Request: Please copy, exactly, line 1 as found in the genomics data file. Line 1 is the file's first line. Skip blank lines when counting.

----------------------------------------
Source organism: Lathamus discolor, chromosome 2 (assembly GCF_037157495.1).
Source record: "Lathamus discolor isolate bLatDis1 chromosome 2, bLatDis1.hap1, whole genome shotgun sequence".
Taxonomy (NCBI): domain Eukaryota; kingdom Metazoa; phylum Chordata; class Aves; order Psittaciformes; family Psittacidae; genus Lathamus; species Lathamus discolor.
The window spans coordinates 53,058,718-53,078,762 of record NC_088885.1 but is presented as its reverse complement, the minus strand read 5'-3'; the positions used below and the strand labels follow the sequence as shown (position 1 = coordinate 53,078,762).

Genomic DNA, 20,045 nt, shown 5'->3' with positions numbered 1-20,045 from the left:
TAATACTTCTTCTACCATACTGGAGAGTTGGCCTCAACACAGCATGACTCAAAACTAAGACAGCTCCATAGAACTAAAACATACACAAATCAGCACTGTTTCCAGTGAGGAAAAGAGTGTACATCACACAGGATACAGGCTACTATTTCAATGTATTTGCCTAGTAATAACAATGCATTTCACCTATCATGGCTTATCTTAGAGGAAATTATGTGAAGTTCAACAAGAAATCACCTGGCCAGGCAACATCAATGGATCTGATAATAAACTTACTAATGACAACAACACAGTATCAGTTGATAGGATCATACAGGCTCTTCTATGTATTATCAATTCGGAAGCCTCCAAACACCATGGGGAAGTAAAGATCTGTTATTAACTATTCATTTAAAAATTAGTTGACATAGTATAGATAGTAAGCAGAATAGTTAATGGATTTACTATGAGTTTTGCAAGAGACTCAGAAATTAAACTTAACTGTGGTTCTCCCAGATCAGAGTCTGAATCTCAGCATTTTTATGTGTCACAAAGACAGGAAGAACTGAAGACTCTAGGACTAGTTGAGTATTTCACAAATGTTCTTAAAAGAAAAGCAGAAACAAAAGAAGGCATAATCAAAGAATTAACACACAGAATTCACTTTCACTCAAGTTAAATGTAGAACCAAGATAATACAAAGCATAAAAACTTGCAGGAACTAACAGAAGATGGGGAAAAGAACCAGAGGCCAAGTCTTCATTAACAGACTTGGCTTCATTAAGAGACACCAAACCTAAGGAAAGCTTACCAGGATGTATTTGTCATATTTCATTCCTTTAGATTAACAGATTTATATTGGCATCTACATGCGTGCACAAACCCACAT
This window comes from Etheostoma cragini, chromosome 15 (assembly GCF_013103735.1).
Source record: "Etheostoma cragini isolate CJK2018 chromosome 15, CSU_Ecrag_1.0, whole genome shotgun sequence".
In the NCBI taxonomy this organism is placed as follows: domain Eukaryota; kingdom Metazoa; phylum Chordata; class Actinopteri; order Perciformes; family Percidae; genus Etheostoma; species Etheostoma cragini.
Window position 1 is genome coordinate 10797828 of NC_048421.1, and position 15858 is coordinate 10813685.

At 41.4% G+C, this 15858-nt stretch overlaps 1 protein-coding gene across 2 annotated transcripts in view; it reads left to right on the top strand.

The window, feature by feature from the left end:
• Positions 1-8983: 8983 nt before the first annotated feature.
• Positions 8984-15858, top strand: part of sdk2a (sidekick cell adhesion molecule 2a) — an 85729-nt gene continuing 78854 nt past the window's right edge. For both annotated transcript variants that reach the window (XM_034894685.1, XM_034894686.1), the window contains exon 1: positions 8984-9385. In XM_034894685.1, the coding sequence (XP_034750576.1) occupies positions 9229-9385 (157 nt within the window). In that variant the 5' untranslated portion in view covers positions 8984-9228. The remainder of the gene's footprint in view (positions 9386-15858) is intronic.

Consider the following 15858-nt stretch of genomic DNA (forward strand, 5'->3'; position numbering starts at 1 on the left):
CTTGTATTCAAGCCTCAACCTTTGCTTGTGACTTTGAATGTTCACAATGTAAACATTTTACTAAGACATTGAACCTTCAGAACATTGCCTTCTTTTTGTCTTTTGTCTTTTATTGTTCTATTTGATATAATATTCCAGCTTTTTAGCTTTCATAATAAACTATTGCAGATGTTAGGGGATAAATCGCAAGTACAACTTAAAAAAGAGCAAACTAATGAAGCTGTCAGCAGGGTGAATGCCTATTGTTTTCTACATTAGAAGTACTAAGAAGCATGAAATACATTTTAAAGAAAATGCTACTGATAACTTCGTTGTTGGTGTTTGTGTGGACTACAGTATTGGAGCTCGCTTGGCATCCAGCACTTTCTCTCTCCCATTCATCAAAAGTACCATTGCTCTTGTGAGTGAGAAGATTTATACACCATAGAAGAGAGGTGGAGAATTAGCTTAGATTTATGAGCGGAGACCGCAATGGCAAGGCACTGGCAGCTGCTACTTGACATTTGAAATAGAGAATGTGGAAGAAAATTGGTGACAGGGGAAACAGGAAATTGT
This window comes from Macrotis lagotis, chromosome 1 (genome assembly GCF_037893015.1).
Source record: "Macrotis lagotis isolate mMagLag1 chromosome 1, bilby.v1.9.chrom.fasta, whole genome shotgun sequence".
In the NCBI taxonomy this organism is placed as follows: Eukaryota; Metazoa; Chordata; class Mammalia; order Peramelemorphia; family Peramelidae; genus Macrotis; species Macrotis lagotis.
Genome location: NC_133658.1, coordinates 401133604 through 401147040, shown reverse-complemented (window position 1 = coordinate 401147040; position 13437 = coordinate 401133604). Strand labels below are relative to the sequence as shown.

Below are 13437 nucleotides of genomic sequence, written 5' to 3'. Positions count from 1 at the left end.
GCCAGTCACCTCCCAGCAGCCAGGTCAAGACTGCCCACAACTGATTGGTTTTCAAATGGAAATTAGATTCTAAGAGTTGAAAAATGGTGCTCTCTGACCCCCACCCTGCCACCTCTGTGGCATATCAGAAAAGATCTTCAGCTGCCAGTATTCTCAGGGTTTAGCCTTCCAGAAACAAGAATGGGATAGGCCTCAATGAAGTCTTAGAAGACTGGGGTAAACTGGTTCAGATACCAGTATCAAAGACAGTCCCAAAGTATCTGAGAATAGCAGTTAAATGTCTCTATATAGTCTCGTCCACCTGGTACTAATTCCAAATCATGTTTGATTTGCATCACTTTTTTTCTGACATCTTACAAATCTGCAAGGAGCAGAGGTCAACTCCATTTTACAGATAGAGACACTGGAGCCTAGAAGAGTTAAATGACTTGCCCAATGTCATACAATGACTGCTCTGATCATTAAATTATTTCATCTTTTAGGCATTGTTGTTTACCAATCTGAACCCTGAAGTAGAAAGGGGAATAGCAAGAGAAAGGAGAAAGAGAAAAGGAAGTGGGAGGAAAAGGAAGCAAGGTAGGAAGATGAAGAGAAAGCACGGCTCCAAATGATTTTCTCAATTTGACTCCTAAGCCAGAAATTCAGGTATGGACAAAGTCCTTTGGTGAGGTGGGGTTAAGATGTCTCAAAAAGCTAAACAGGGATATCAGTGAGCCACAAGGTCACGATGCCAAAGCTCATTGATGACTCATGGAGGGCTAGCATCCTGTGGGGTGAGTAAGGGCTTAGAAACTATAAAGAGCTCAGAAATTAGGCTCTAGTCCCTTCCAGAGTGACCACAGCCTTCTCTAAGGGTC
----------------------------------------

Source organism: Lathamus discolor, chromosome 2 (assembly GCF_037157495.1).